On Dec. 31, McGill sent an email to all students and staff announcing that, in line with new Quebec regulations, the return to in-person learning would be delayed until January 24. The announcement came amid the surge in Omicron cases in the province and the world at large. However, despite McGill’s compliance with Quebec health mandates, the news puts students in a difficult position, stripping them of the option to choose when to come back to Montreal
Online learning has been very challenging for students due to increased screen time and prolonged isolation. While health risks associated with COVID-19 prompted many to postpone their return to Montreal, for some, the added support of family and friends made staying home during online school the best choice. Furthermore, even though individuals still need to pay rent in Montreal, staying home can be a way to save some money on daily things like laundry, food, and transit, especially when considering that many service jobs have been interrupted due to restrictions. In addition, the advantages of student life in Montreal, like being on campus, going to cafés, exploring the city, and hanging out with friends, are severely limited due to the Quebec lockdown. As a result, staying home might help avoid feelings of isolation and uncertainty. Considering the high rates of COVID-19 cases in the city, being home might also be the safest option for some, or at least a reassuring one—being sick and alone can be a very stressful situation. Lastly, depending on where it is that students call home, not going back to Montreal can mean better weather, safer COVID-19 environments, and more lax COVID-19 restrictions.
But beyond the potential benefits of staying home, it is important to question why students were put in the position to make that choice in the first place. A major factor, of course, is the rise in COVID-19 cases. The epidemiological situation is critical right now and it has to be taken seriously. Furthermore, considering how COVID-19 disproportionately affects disabled, racialized, and low-income people, individuals should be doing all in their power to curb the spread. However, there is a limit to what individuals can do in the face of a surge as big—and as transmissible—as this one. The Omicron spread comes after months of the Quebec government mishandling the pandemic in many ways, including imposing ineffective curfews and having insufficient testing capabilities. There is little scientific evidence that curfews actually prevent a rise in COVID-19 cases, and yet the Quebec government decided to implement yet another one despite its known toll on mental health and disproportionate impact on other vulnerable communities. Other measures like accessible testing, timely booster shot rollout, and vaccine mandates may have been able to prevent this surge.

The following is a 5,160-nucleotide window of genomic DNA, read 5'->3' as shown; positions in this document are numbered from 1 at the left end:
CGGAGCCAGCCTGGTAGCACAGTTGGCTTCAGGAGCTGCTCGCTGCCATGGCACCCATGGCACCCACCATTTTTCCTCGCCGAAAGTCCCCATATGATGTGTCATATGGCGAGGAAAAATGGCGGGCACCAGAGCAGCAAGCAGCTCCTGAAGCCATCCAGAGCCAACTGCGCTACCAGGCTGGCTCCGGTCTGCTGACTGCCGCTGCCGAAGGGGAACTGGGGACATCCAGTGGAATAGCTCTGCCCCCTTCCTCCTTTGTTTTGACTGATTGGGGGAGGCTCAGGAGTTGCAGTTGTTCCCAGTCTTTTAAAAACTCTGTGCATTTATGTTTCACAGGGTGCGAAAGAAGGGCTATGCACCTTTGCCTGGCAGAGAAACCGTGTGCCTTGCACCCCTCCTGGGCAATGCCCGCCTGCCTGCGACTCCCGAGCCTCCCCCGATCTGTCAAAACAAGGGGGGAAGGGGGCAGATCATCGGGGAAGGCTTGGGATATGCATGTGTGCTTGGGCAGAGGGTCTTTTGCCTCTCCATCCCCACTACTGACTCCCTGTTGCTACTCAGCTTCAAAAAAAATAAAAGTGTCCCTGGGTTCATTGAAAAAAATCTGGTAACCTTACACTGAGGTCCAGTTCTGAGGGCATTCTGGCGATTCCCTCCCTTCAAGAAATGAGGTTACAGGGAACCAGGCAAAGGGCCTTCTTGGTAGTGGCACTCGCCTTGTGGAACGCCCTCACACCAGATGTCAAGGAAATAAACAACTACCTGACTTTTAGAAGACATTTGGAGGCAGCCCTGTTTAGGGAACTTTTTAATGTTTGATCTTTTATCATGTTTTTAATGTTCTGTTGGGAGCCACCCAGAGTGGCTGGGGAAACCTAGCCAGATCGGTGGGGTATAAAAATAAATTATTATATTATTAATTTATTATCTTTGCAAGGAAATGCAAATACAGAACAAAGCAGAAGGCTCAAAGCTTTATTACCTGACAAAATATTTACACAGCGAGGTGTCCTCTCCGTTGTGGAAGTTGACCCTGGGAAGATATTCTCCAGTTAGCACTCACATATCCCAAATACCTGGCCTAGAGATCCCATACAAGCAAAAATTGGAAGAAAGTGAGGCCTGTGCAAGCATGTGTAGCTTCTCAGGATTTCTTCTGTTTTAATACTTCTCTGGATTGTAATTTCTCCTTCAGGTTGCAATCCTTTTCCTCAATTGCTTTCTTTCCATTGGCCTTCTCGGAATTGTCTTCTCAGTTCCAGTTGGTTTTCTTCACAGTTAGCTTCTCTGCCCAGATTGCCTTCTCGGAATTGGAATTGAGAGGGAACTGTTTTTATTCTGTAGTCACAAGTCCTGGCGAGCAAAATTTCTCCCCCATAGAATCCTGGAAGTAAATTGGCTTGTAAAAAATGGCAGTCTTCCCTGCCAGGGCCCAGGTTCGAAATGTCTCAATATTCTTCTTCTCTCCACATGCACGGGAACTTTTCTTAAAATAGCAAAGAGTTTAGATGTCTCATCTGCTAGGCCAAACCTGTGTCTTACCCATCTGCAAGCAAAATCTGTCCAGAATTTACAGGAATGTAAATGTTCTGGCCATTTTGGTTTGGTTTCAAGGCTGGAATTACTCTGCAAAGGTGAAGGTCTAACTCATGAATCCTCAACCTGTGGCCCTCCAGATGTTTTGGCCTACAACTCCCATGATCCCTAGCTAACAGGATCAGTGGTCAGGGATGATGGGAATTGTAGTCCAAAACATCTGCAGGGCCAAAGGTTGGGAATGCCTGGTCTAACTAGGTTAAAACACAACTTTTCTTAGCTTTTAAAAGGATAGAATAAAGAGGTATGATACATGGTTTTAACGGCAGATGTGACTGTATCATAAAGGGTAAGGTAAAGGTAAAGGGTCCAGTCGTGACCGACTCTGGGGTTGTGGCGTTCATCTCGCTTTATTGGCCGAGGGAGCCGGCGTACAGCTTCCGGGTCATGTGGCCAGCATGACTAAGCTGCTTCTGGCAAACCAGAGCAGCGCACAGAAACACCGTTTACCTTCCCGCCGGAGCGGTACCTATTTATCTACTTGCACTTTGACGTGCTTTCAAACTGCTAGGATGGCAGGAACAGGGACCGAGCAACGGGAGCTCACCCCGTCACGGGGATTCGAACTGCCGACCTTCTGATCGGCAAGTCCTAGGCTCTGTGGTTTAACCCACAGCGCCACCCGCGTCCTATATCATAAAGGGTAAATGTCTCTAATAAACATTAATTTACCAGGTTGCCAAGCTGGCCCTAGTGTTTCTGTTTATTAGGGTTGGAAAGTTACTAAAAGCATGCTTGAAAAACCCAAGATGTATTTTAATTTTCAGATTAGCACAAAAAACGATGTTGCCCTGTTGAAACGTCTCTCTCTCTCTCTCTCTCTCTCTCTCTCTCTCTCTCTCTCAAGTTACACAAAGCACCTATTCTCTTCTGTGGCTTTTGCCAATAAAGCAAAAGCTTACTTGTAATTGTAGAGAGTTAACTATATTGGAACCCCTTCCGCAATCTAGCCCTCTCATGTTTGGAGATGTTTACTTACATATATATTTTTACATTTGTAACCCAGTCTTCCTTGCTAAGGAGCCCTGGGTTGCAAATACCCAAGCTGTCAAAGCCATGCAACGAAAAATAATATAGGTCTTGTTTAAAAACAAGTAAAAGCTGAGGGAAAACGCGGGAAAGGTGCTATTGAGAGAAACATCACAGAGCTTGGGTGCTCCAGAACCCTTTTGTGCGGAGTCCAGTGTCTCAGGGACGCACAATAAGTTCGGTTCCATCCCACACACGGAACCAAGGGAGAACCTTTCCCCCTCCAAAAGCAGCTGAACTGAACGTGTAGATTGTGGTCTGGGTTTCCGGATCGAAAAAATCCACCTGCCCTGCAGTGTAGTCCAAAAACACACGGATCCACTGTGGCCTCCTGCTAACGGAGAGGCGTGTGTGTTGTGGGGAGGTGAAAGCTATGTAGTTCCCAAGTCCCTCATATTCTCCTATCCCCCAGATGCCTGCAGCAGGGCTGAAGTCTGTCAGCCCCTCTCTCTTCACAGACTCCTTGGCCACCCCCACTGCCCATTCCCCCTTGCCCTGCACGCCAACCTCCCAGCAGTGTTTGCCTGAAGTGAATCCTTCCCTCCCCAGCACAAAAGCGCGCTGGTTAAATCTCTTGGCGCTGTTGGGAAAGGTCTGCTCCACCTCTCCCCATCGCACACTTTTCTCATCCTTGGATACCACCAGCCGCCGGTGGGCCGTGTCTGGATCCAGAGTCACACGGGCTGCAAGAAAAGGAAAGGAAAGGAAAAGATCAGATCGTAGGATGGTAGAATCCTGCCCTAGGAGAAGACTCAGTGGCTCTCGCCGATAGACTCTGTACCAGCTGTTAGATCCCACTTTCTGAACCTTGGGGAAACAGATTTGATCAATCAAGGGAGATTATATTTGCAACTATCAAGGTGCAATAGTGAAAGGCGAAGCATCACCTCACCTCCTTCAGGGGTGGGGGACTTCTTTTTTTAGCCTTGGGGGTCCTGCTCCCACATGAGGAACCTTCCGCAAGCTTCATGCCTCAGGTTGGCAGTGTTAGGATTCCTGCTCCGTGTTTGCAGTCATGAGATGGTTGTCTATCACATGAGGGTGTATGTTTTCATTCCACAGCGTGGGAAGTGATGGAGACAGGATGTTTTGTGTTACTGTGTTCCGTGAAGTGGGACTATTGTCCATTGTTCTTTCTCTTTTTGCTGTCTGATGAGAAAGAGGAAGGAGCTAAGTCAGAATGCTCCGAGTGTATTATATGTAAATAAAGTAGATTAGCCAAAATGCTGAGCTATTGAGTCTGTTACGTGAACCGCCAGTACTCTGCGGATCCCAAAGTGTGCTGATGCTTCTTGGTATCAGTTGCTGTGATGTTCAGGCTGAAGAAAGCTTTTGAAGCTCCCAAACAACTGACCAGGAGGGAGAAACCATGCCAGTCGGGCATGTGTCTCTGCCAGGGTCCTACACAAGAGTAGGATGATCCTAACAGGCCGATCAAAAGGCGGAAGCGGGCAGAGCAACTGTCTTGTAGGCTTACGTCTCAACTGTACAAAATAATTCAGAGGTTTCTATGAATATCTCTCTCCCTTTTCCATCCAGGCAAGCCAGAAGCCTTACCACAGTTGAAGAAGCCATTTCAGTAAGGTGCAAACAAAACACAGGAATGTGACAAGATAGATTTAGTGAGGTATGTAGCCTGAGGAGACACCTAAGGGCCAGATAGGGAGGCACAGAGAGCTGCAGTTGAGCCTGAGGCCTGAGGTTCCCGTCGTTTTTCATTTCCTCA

Institutions like McGill also have the responsibility of prioritizing the health of their communities. Although McGill has taken the necessary steps to comply with Quebec regulations, it has failed to provide safe and accessible learning environments for immunocompromised and disabled students throughout the pandemic. McGill has only taken steps to provide online alternatives when the government mandates them—but not when students advocate for them. Measures like continuing the S/U option, mandating professors to record lectures, and implementing a university-wide vaccine mandate could make the stress of university during a pandemic more manageable.
Despite the recent end of the curfew and the return to in-person classes, the pandemic is still not over, and neither are its impacts on students’ lives. Universities should not put student’s physical and mental health at risk. McGill should put their students’ interests first and take the necessary steps to make sure that its environment remains safe and accessible to all, no matter what type of instruction the government mandates.